Sticks & Stones: Talking Violence
There’s a news app on my phone that sends stories to my notifications. I’m not certain how it chooses the articles for me, but more often than not, they’re clickbait rather than legitimate news. Think more ‘Man wins the lottery using THIS technique’ than ‘Minister confirms Brexit still in limbo’. Most likely, the app knows my browsing history - and that I am really, truly desperate to find out ‘the secrets your dentists don’t want you to know’.
Over the Christmas-New Year lull, the app sent me an article titled ‘YouTube Body Builder Star Erich Stelzer Dies After Tinder Horror Date’. I thought of Grace Millane and Gordon Semple and was sad to think that Stelzer had fallen victim to yet another person using dating apps to harm others.
However, the article told a different story than its headline. Erich Stelzer was not killed by his Tinder date. He died in police custody after being tased. He had stabbed his Tinder date repeatedly.
I am not prepared to comment on or make judgements on the events. Reports claim that Stelzer had been experiencing a decline in his mental health the month prior to his death. His family felt he was not receiving the help he needed. This is not an excuse for what he did to his date, but it is a complication to the story. Thankfully, Stelzer’s victim, Maegan Tapley, survived the ordeal and is set to make a full recovery.
I am prepared, however, to comment on the language we use to discuss violence, and the poor form of the clickbaity headline in question. While not inaccurate, ‘YouTube Body Builder Star Erich Stelzer Dies After Tinder Horror Date’ is misleading. It makes no mention of Maegan Tapley, and instead entirely victimises Stelzer. I can’t imagine I will have been the only person under the impression Stelzer had been murdered by his Tinder date. Further, the headline suggests that the sole horror of the date was Stelzer’s death. This is not the case - and certainly not for Tapley.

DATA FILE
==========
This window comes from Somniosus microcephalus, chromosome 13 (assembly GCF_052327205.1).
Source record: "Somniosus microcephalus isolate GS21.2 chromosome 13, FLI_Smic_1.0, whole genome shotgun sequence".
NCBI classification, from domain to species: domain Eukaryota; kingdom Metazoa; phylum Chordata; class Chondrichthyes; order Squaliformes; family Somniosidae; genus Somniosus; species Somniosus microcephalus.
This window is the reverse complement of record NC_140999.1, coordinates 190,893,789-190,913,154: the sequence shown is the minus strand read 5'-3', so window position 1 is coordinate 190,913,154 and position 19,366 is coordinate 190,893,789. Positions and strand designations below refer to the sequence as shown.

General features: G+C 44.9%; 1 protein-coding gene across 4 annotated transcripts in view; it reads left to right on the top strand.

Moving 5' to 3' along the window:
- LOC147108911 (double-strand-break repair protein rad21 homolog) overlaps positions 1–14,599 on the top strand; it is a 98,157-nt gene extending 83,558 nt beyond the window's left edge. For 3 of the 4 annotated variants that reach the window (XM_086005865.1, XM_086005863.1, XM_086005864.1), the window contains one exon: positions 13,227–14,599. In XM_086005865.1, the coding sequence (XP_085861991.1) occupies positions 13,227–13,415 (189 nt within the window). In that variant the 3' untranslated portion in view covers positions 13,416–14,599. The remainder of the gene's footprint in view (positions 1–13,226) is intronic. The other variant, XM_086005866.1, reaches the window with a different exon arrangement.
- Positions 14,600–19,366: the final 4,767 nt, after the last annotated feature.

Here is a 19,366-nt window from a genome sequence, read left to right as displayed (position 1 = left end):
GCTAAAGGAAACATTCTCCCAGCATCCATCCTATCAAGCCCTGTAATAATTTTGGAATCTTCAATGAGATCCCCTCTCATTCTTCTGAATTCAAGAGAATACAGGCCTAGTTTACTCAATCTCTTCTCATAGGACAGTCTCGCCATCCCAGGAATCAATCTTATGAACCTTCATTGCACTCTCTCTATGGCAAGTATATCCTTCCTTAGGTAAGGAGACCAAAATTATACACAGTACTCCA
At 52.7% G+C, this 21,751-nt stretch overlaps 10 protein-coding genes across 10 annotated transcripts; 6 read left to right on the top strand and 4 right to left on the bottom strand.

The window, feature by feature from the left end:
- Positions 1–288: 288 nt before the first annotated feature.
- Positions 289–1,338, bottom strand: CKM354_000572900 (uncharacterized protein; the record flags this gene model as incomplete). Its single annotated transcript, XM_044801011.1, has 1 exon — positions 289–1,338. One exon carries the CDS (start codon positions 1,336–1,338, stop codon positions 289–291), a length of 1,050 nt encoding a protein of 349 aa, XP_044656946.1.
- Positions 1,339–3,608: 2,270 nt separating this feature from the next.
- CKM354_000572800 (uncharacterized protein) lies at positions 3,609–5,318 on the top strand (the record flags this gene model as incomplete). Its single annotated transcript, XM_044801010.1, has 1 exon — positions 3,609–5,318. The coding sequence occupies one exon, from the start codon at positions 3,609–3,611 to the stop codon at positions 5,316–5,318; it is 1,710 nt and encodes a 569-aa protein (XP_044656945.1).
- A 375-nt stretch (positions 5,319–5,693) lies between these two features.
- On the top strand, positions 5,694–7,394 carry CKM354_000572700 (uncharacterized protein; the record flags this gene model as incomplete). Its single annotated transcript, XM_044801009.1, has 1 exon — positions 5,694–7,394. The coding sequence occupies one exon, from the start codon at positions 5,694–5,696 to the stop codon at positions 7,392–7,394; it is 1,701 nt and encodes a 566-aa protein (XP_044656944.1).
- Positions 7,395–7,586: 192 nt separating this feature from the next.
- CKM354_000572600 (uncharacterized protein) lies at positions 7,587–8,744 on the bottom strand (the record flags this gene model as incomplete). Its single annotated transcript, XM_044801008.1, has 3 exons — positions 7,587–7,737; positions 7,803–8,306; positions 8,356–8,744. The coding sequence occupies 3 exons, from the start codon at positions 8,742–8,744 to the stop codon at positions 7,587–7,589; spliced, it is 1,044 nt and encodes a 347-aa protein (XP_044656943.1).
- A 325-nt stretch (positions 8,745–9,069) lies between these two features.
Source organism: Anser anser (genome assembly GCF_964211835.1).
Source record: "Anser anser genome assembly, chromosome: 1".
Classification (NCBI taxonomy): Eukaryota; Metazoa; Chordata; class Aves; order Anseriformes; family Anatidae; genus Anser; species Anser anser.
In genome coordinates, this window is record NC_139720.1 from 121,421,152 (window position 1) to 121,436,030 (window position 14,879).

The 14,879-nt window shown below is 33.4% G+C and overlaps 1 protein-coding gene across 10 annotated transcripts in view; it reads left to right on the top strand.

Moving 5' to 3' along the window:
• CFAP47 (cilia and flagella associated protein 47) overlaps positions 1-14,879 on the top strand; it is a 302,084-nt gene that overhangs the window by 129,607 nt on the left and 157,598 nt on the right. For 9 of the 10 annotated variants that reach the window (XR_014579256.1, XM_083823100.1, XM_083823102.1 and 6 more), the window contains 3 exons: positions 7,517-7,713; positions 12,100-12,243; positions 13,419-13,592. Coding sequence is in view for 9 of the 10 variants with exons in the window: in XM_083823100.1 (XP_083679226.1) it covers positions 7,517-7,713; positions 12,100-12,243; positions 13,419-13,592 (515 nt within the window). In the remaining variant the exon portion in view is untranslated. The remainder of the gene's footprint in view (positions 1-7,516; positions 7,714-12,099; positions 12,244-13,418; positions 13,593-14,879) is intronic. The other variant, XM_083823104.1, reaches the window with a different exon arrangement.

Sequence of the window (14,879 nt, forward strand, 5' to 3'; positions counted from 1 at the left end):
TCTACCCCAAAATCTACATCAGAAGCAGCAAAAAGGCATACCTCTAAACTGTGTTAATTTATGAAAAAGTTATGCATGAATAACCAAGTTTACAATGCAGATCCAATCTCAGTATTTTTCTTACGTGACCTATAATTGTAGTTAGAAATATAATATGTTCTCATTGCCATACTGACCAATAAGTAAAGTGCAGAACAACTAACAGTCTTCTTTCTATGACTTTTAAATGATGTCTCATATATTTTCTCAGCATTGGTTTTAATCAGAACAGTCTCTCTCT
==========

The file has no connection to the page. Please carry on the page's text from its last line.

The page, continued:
These are delicate conversations and I do not intend to pit lives against one another.
Whilst I would advocate for more emphasis on Maegan Tapley as a victim of Stelzer’s stabbing in the headline above, it’s not ideal to focus the whole story around the victim. This runs the risk of reducing their identity in the public sphere to their position as victim in the crime, of perpetuating their ‘victimhood’. People cannot be defined solely by the violence and trauma they have experienced.
Secondly, focusing on the victim alone removes the responsibility of the perpetrator. For example, ‘violence against women’ is a common phrase that bothers me. I agree it is important to acknowledge the group of people that the problem affects - ‘women’ - but is it not also vital to identify those causing the problem? In this case, placing the emphasis on women in our language - on the television, in the papers, on the radio - makes it incredibly easy to think it’s a problem for women alone to deal with. At risk of being slightly reductive, placing the emphasis on women in ‘violence against women’ places the responsibility on women to prevent such violence; this comes too close to victim blaming for my liking. When ‘violence against women’ is often shorthand for ‘violence against women perpetrated by men’, I would rather make the effort to use the longer phrase.
I appreciate getting people to click on web pages by any means necessary is a job, and a skill that many websites employ, but in cases of violent crimes and death, it’s worthwhile plumping for journalistic accuracy and integrity over clickbait and SEO buzz.
My thoughts are with Maegan Tapley, the family of Erich Stelzer, and those who saved Maegan’s life that night.
Image sourced via Spiekerblog